Downey Jr plays that most British of sleuths, Sherlock Holmes, in this new take on an old franchise, with Law as his long-suffering sidekick, Watson. Set in 1890s London and adapted from a graphic novel (which hasn’t been published yet), it concerns Lord Blackwood (Strong), the leader of a sinister secret society who appears to have come back from the dead, and Irene Adler (McAdams), a beautiful woman from Holmes’ past.
In other words, the film revolves around two problematic plot points: we’re not told enough about Adler’s history with Holmes, and Lord Blackwood offers mere paint-by-the-numbers villainy. Sinister secret societies are old hat, after all, and Lord Blackwood’s antics can’t help but lend a slight Da Vinci Code-esque feel to the proceedings, which is hardly a good thing.
Perhaps this is why the funny, catty bromance (if you can bring yourself to call it that) between Downey Jr’s Holmes and Law’s Watson stands out so much as it lends some vague credibility to the proceedings. This Holmes is dishevelled and eccentric, a little forgetful and very clever at solving crimes, but less clever at not getting women to throw wine in his face. Law’s Watson is just jaunty and jovial enough, bouncing off Downey Jr without trying to steal the show. As a pair, they bicker like a married couple, and sometimes it’s hilarious.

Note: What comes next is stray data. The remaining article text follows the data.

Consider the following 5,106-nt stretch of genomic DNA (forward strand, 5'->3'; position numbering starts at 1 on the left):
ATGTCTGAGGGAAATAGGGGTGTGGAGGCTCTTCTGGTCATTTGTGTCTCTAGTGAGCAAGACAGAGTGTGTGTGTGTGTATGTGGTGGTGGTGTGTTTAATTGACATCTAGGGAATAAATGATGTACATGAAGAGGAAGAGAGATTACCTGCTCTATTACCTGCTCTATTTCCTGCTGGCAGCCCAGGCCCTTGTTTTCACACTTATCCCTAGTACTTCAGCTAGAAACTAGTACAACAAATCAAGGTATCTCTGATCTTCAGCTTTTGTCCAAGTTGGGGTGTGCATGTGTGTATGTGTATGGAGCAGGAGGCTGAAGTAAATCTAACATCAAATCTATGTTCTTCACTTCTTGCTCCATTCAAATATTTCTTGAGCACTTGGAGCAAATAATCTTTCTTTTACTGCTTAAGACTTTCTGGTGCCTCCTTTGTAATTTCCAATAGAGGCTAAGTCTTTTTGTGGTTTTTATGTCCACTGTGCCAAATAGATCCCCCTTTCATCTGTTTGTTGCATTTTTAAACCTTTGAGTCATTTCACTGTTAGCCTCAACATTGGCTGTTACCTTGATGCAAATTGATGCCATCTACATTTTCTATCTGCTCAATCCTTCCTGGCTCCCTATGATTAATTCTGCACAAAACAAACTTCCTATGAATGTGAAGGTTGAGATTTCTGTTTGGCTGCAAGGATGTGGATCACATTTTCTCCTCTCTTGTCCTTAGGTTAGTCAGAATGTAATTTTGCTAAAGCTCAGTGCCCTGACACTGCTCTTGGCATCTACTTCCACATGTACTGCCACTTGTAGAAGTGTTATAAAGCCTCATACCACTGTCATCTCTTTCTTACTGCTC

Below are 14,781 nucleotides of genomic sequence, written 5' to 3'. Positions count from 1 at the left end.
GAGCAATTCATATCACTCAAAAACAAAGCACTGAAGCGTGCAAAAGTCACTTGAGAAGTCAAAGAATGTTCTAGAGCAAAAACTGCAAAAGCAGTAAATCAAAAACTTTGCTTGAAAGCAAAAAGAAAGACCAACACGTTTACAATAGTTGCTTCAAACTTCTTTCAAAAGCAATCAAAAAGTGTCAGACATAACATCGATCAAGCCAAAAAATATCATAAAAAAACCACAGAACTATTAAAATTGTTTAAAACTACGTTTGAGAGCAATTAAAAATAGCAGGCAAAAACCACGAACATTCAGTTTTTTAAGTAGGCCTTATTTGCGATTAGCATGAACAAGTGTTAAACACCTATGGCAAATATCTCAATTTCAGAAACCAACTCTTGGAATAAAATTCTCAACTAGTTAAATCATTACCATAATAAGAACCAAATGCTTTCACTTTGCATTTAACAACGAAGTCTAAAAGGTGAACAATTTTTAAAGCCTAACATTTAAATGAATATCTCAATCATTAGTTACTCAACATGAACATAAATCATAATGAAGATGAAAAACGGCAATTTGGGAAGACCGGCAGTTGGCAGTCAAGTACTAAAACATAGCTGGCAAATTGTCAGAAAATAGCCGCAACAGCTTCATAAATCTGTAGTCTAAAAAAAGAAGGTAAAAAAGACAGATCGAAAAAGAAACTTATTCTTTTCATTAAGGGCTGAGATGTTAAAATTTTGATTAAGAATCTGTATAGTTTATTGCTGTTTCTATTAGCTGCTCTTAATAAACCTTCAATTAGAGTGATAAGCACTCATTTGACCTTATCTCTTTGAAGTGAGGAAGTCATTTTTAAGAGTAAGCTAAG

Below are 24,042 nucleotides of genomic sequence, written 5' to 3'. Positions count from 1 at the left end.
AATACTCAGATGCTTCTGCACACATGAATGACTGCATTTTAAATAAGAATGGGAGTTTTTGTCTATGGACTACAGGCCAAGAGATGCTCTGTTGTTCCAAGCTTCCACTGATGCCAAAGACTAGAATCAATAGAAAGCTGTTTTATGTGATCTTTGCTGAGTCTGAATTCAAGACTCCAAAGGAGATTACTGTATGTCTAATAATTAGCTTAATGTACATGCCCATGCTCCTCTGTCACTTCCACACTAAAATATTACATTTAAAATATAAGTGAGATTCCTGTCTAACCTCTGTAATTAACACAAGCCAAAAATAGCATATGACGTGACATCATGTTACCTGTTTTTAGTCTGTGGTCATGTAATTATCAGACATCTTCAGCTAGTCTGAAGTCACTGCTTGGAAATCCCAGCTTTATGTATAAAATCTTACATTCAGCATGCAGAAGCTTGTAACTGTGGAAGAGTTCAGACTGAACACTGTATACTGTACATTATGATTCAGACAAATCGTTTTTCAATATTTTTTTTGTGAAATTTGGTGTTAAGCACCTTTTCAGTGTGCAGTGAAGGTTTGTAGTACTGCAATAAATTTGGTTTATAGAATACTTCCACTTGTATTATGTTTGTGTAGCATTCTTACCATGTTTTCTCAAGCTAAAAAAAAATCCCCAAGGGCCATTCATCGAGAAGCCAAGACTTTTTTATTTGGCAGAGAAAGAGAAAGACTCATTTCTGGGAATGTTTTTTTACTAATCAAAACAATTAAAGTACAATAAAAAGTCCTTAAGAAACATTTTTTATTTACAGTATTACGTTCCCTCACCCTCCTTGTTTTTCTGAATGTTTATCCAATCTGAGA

Sherlock Holmes is a British institution, of course. Even if you’ve never read a word of Arthur Conan Doyle’s stories, you’d know that deerstalker pipe and hat, and it’s a fair bet you’d recognise a Holmes silhouette if you saw one. The image of Holmes and sidekick Watson that springs to mind is one of amiable British buffoonery: a pair of affable bachelors taking tea at Baker Street in between solving terribly fiendish mysteries, isn’t it old boy. Jolly good. So, overall, it’s not the sort of thing you’d expect Guy Ritchie to direct, really, is it?
Dig into Conan Doyle’s works, though, and you’ll realise this take on Holmes isn’t actually such a stretch; nor is Sherlock Holmes really so far out of the Guy Ritchie comfort zone. He’d already been in a bare-knuckle boxing ring, for example, long before the fight scenes in this film, although someone other than Guy Ritchie probably wouldn’t have thought to play with slow-motion or put in Fight Club-esque asides to camera. And while Holmes is famed for his cunning deductions, it’s action that really takes centre stage here.
Yet while there are times when you may wonder if this will turn out to be a Jason Statham movie, there’s still more Philip Marlowe or Sam Spade to Downey Jr’s Holmes than in a Statham film – and hey, their plots often made no sense at all. Whatever you think of his slightly-deranged and somewhat dishevelled take on Baker Street’s most famous resident, there’s no denying Robert Downey Jr commands attention here. And that’s the thing about Sherlock Holmes: while it’s patchy in places (especially the bit where the plot’s supposed to be), it’s also highly entertaining.